Returning to the rituals proper for a second, it is here I feel that Akabaka truly flexes his writing chops. The characters are ceaselessly charming, but the Eldritch lexicon is what sells it all. From task descriptions to accompanying flavour text, the rituals in Date to Die For expertly tread the line between the story’s intimate sense of place and its grander cosmic scope. You may be summoning a smoking hot divine beast, but that requires Stardust to really up her feng shui game. The little marriages of tiny details and big plot are truly grin-inducing.

You’re gonna love what the plant mister is for.

This is to say nothing of the final gauntlet Stardust must conquer which, as in First Date before it, warrants special mention. Without spoiling, the act of recognising cues to then frantically flip through the ritual book and find the right course of action is so simple on paper yet so exhilarating in practice. Akabaka elevates his previous clever use of the visual novel format, and for that I give special kudos.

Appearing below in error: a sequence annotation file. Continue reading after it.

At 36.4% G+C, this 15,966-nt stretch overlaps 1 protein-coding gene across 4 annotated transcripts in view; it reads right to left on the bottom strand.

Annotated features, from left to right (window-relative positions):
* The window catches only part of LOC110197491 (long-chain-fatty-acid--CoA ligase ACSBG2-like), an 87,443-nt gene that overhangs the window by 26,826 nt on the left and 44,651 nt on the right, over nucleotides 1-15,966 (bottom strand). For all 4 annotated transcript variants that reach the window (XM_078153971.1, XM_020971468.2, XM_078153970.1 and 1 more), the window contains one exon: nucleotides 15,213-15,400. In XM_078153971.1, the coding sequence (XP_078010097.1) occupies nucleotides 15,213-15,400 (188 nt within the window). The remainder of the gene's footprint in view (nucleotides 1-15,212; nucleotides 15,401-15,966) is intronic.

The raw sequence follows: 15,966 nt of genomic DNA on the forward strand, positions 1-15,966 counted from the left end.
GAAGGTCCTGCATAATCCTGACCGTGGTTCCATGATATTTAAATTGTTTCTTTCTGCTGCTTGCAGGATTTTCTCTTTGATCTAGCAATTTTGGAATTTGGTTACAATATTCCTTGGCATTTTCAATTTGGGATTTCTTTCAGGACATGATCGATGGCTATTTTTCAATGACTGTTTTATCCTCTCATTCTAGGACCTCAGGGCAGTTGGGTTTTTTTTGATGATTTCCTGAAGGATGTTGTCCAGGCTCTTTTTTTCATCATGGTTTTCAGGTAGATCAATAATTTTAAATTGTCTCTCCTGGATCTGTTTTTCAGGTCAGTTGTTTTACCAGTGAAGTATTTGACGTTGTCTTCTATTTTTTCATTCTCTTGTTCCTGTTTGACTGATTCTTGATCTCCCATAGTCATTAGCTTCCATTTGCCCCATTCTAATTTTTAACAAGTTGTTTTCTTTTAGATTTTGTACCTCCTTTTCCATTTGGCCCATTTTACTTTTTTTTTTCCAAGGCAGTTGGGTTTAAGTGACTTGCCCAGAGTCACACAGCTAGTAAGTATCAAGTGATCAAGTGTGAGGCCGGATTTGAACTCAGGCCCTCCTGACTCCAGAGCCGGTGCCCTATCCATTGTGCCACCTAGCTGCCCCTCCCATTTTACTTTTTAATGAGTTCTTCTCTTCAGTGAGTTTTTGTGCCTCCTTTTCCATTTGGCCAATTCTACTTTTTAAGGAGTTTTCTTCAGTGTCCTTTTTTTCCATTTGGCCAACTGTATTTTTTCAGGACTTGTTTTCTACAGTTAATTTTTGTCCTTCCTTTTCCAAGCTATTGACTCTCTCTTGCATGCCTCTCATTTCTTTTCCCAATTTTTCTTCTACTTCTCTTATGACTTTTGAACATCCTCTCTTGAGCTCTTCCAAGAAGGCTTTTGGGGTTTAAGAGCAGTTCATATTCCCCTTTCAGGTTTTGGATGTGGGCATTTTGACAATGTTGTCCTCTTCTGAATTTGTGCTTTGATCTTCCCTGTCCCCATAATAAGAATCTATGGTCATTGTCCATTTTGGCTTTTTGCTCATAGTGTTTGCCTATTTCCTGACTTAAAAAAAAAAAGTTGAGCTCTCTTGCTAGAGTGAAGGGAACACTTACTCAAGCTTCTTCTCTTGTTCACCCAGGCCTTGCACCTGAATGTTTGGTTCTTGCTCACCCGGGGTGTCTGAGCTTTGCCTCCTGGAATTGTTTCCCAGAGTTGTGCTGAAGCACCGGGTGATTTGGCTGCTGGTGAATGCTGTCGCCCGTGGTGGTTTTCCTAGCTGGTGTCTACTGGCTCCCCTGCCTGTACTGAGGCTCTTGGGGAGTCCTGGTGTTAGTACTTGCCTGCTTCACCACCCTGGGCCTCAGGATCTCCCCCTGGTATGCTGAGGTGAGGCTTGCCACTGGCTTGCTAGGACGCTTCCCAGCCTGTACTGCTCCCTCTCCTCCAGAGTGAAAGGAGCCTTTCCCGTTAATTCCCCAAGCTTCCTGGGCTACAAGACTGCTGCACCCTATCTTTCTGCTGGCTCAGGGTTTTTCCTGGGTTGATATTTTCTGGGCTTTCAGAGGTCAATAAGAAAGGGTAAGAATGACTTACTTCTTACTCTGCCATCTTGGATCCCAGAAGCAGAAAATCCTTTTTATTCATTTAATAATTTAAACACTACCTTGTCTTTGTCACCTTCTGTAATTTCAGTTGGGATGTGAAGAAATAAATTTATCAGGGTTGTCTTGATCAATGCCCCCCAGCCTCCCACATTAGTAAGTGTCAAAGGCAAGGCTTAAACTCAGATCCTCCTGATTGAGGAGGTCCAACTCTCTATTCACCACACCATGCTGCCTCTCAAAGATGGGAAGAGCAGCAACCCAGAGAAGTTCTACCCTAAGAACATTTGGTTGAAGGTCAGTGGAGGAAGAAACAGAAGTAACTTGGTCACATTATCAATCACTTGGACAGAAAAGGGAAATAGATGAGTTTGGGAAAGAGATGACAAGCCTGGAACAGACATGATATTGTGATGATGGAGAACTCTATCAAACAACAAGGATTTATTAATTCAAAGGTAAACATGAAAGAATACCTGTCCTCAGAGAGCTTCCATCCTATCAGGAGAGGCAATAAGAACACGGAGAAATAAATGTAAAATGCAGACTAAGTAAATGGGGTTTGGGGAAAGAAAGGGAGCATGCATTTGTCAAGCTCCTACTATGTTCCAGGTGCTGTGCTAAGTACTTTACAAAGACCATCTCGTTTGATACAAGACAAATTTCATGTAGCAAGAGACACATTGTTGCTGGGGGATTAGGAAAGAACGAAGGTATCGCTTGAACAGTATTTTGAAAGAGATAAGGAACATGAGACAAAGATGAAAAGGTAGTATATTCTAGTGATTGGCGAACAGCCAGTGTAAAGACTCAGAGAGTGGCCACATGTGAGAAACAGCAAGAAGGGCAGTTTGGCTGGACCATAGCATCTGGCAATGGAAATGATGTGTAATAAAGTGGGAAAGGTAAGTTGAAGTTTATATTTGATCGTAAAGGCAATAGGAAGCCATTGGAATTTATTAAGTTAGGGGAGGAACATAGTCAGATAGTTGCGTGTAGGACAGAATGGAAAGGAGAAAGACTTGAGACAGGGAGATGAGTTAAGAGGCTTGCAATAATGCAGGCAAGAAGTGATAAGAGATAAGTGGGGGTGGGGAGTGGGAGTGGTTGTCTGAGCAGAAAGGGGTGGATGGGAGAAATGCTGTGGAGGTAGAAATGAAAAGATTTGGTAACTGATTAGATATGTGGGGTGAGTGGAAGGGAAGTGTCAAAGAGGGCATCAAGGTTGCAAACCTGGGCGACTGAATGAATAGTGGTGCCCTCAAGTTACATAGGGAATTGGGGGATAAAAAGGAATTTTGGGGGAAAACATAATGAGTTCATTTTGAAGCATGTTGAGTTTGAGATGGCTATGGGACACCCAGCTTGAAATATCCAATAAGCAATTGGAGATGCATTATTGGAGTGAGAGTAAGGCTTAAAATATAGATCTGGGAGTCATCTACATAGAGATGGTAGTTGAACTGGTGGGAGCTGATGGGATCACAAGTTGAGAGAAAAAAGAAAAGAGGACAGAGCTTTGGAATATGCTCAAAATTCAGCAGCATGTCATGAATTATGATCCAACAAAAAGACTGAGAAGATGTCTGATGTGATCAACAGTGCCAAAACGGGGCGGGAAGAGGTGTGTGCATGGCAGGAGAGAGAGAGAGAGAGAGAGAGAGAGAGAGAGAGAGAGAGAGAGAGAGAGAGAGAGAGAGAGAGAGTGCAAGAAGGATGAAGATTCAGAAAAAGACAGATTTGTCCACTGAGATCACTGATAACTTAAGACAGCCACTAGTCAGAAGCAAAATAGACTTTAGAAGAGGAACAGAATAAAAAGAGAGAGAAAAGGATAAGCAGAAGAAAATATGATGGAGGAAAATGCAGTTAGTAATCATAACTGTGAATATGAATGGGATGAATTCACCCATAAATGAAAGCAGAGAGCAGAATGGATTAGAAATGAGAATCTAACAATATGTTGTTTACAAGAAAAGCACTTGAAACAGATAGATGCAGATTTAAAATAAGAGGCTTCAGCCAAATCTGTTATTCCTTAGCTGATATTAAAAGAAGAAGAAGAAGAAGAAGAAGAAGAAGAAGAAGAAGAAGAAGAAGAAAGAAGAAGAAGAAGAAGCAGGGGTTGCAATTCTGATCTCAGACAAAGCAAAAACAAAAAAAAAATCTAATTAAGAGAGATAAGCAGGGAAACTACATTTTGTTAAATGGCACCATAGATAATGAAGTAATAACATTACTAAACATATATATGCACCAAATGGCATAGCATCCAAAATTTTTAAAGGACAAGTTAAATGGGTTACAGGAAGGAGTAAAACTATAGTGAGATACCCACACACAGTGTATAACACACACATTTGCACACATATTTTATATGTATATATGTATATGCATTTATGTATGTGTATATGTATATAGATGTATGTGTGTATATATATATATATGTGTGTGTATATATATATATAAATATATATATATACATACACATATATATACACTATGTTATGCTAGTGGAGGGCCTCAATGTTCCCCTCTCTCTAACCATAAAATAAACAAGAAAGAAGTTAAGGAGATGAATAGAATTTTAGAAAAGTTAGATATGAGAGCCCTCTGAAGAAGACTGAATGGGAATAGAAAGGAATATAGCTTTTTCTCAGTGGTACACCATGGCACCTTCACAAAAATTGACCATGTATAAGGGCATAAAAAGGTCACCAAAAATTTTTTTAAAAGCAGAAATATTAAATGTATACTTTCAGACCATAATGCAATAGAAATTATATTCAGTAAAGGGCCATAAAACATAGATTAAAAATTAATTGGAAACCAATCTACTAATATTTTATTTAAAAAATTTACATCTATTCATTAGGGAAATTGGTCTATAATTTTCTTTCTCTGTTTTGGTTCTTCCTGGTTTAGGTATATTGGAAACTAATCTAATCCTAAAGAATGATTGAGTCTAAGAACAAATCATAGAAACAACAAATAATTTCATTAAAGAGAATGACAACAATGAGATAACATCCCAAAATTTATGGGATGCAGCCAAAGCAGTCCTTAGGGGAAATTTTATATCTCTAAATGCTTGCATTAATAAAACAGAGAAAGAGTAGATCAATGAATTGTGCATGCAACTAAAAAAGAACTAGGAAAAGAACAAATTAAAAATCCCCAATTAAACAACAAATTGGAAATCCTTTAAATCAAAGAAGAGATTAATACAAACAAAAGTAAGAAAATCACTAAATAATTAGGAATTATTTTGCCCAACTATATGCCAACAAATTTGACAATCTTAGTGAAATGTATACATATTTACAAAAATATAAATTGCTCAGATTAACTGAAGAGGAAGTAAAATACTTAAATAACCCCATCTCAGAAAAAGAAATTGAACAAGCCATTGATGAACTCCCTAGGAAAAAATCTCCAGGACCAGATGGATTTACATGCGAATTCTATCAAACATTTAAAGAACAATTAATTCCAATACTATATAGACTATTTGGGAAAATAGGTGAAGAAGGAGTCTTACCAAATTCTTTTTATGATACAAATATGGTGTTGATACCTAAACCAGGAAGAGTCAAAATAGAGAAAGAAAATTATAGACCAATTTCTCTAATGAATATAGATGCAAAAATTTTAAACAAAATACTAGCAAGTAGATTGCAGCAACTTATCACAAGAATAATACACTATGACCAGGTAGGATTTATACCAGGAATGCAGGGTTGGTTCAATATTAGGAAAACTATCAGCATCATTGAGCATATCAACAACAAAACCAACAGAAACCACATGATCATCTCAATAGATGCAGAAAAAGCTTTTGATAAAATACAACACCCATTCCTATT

There are no dialogue choices as one might expect in a visual novel, but with writing this tight and performances this hilarious, who cares? There are absolutely decisions to be made, but those must be found through different courses of action. In terms of character interaction, it’s just great to sit back and listen to the brilliant voice cast bring the entire chthonic crew to life. Even longer lines stay pithy, and the performances never falter. Each actor truly embodies the unique quirks of their character, and it is such a joy to listen to. I only wish Stardust herself was voiced. I understand the charm of making her a silent protagonist, but some of her dialogue made me laugh out loud. I can only imagine how much more fun it might be if she were given a voice.

Toying with the unspeakable in style.